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Old 08-05-2008, 11:39 PM
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TXNSLighting TXNSLighting is offline
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Pool Lighting

Ok so i got a pool area im lighting up next week, and i need fixtures to be pretty close to the pool, i heard this is ok if i get a water safe trans yes? Help on this would be great. out of all my light jobs i havent had one THIS close to a pool.
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Old 08-06-2008, 09:43 AM
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JoeyD JoeyD is offline
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No lights in or within 5ft of a body of water designed for human use PERIOD! If it is within 5-10ft then the fixture has to be grounded. Article 680 of the NEC was not written with LV in mind so there is grey area here. The best you can do is install fixtures OK for wet location or submersible, and utilize a Pool and Spa rated transformer on a GFCI bubble protected outlet. Before doing anything I would consult with your inspector to verify your plans and what he is going to require to pass inspection. In most cases the inspectors will understand this and pass inspection seeing that you are taking proper precaution and using a Pool and Spa rated unit which provides additional ground protection. Being that our systems are 2 wire we have to rely ont he transformers for our protection. Also explain your use of secondary fuse protection at your Hubs.
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Old 08-06-2008, 10:02 AM
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NiteTymeIlluminations NiteTymeIlluminations is offline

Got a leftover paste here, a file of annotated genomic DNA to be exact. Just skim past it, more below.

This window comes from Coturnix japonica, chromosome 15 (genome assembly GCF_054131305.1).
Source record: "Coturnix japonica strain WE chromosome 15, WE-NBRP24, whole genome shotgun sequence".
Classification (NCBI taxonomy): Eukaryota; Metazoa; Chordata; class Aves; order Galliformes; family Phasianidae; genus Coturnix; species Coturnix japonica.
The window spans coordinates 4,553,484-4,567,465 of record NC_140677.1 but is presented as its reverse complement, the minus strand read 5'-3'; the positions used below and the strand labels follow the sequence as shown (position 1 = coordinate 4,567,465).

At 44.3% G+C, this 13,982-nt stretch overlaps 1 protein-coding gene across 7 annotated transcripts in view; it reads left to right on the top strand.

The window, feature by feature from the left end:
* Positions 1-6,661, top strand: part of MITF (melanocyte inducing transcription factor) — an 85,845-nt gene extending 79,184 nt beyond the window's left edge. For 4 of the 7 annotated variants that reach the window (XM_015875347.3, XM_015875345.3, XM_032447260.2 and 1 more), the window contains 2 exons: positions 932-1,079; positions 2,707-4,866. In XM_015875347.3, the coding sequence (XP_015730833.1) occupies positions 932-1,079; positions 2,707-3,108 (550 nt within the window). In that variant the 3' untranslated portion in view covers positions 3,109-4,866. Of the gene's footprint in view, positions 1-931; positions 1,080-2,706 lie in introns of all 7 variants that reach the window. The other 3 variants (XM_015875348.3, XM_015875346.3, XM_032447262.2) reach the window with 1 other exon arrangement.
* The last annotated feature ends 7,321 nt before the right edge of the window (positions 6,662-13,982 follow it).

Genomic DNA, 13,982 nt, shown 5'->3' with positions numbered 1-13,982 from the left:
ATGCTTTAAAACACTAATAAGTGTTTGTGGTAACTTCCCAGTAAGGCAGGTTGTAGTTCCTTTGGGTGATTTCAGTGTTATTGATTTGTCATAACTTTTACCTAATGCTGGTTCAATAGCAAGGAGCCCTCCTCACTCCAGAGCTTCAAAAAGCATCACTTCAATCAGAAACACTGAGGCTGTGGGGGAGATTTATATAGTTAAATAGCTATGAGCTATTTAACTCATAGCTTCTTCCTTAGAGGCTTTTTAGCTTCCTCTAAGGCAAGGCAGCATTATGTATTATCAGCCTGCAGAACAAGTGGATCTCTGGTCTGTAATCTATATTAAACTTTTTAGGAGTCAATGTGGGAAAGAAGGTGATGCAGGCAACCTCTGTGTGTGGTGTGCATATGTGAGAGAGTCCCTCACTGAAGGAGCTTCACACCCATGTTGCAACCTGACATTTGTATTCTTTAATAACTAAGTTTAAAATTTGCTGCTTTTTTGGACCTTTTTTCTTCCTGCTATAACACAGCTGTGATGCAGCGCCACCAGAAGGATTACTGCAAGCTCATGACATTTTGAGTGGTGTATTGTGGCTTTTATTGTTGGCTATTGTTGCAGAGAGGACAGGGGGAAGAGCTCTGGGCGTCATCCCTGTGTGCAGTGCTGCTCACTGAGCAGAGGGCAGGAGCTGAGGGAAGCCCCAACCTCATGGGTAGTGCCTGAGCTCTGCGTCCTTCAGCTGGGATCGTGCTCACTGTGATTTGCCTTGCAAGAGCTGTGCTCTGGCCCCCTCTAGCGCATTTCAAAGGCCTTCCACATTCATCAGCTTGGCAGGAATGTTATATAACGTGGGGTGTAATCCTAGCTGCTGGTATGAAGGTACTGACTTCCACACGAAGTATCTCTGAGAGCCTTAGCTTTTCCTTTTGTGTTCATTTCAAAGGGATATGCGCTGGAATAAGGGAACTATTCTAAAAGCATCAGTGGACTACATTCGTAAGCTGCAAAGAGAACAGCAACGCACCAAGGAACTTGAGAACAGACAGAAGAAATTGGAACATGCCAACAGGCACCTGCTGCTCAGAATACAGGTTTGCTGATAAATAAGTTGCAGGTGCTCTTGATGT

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To make things simple you could use fiberoptic or a pool light that doesnt have thermal protection. They are tough to find but there are couple out there. Check with Nexxus lighting on both.
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Old 08-06-2008, 10:14 AM
Eden Lights Eden Lights is offline
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Quote:
Originally Posted by JoeyD View Post
No lights in or within 5ft of a body of water designed for human use PERIOD! If it is within 5-10ft then the fixture has to be grounded. Article 680 of the NEC was not written with LV in mind so there is grey area here. The best you can do is install fixtures OK for wet location or submersible, and utilize a Pool and Spa rated transformer on a GFCI bubble protected outlet. Before doing anything I would consult with your inspector to verify your plans and what he is going to require to pass inspection. In most cases the inspectors will understand this and pass inspection seeing that you are taking proper precaution and using a Pool and Spa rated unit which provides additional ground protection. Being that our systems are 2 wire we have to rely ont he transformers for our protection. Also explain your use of secondary fuse protection at your Hubs.
Remember there is a method for lighting pools 12 and 120V, Most all pools have a light in the water. No?
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Old 08-06-2008, 11:06 AM
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JoeyD JoeyD is offline